There’s a great opening scene in Pixar’s Monsters Inc. where a monster cracks the door of a young child’s closet, quietly approaches the bed, and then just as he’s about to scare the kid from his peaceful slumber, the child wakes up screaming. The monster is taken by surprise, screams as well, and ends up accidentally injuring himself several times. Then the alarms sound, the camera pans out, and you see that it is not in fact a real child but a robotic simulation. The monster is in training on a sound stage, being observed by both instructors and his peers, and unfortunately, he has failed to pass this part of the real life simulation.
Of course this is a computer animated movie, set in a parallel universe, but the reality of this type of simulation in our world is not far from the truth, especially in the world of healthcare.
Medical simulation is an extremely valuable tool used today to train new medical professionals, and AV technology is essential in maximizing these simulation environments. You will find simulation labs everywhere from vocational trade schools to major universities to world class hospitals. The technology is not only experienced and utilized by the student, but as in the animated example above, also by instructors and the students’ peers.
Let’s take a brief journey through the technology that makes these simulation labs so valuable from the three perspectives of the student, the instructor, and the student’s peers.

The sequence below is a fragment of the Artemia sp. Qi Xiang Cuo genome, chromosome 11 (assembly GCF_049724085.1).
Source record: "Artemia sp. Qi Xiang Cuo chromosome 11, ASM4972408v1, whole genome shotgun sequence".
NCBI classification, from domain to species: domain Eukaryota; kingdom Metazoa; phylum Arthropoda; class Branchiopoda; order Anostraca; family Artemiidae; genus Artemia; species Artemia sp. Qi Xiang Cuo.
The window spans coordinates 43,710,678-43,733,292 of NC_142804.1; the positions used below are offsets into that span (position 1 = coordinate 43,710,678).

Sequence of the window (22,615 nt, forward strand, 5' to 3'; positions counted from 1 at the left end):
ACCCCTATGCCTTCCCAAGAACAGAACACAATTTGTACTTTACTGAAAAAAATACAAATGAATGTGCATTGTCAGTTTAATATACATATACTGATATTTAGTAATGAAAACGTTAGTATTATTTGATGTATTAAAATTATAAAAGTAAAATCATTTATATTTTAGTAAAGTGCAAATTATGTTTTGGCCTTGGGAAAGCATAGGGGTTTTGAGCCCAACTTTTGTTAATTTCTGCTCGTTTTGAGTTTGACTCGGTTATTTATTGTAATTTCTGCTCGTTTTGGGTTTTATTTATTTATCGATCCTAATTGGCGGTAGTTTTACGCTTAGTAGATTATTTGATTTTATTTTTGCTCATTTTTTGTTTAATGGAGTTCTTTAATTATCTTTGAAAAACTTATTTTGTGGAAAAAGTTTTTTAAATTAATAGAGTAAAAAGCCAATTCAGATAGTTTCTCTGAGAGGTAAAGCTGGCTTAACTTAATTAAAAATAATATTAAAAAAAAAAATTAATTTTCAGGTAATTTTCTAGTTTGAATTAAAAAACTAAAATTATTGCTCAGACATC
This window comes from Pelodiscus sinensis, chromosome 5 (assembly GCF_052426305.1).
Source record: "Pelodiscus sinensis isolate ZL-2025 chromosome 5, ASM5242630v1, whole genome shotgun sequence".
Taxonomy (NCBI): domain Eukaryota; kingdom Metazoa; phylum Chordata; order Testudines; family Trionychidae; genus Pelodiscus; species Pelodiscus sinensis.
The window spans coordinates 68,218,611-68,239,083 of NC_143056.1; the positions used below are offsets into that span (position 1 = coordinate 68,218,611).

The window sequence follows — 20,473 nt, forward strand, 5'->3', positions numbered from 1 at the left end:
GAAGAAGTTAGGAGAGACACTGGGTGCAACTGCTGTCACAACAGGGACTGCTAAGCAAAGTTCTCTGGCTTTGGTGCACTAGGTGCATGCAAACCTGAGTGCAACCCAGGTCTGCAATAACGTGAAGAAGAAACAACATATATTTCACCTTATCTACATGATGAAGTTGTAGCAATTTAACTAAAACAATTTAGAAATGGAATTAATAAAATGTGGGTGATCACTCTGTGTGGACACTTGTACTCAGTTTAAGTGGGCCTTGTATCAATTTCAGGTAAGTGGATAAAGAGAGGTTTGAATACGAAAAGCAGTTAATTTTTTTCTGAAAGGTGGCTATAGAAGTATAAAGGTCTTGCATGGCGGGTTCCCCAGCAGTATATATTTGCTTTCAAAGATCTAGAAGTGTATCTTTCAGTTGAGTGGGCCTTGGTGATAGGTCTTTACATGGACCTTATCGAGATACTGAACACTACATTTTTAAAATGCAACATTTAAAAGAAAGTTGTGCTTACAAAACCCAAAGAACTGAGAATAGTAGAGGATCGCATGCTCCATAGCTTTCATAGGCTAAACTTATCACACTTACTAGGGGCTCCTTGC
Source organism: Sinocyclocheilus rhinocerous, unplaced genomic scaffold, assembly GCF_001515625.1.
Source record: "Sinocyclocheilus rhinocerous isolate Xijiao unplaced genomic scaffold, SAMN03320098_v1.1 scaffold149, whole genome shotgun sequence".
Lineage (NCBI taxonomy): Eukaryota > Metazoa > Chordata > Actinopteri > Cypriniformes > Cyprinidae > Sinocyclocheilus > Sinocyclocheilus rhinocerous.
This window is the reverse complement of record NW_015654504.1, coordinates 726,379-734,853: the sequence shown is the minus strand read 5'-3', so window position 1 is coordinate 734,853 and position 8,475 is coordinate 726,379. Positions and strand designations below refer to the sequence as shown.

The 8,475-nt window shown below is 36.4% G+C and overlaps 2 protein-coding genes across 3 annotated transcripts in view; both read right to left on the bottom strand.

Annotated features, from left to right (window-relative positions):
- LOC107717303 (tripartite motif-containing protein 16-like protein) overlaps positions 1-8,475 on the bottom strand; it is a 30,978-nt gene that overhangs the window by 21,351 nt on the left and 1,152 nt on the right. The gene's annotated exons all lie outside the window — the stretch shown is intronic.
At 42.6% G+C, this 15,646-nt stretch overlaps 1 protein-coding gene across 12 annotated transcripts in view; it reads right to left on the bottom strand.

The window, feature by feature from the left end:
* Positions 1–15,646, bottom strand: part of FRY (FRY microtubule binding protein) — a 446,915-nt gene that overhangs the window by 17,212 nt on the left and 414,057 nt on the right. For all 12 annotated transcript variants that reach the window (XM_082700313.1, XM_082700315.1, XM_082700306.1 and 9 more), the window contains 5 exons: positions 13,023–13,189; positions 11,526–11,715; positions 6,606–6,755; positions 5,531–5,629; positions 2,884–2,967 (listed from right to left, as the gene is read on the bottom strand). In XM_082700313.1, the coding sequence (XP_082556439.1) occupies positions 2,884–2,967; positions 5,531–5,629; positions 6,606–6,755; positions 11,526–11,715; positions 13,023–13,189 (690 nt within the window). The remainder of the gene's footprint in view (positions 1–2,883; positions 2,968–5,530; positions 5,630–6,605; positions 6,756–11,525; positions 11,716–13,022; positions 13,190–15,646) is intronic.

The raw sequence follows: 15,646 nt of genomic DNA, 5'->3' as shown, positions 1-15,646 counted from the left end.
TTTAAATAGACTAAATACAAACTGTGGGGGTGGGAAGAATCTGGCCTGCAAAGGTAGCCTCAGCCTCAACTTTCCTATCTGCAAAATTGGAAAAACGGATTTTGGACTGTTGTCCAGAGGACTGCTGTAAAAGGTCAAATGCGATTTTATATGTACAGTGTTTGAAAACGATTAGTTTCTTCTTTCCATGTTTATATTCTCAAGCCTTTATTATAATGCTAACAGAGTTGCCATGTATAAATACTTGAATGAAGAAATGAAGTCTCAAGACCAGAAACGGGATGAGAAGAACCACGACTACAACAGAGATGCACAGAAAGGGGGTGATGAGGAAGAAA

A critical component of every medical simulation is the patient. Fortunately, students don’t get to practice on actual people having major medical emergencies, so instead a technologically advanced surrogate is used. The high definition mannequins or advanced patient simulator is the first major component of a modern simulation lab. These mannequins blink, breathe, and have heart beats and blood pressure. They can exhibit symptoms of physical, neurological and psychological illness and even respond to drug administration. When coupled with an array of medical equipment like EKGs and blood oxygen meters, students can start to assess symptoms. PCs or touch screens that give the students access to the simulated patients sensitive medical history and Electronic Health Records, EHRs, can also be used in tandem. A virtualized audio system may also be integrated so the student can alert the appropriate staff of the patient’s condition through the use of the facilities code system and a public address system as well. This combination of a patient simulator, sensors, medical equipment, displays, microphones, and speakers all help to realistically recreate the environment in which the student will be working in the future.
If there is one thing that is certain about patients, it’s that they are all different. A simulator is only as good as it is programmed to be, and going through a few pre-canned scenarios may be helpful to some degree, but in the real world, things don’t always go as planned. It is for this reason, technology also allows the instructor to control these simulated environments. Typically there is a control area outside of the simulated patient room, where the instructor will use a control system to initiate a condition in the patient simulator. This means that a touch screen of some kind will most likely be used. A computer or processor is needed to send data to the patient simulator. The instructor can create unique combinations of symptoms and patient responses to them, keeping the student in the mode of active thinking, an important skill set to be had by any medical professional.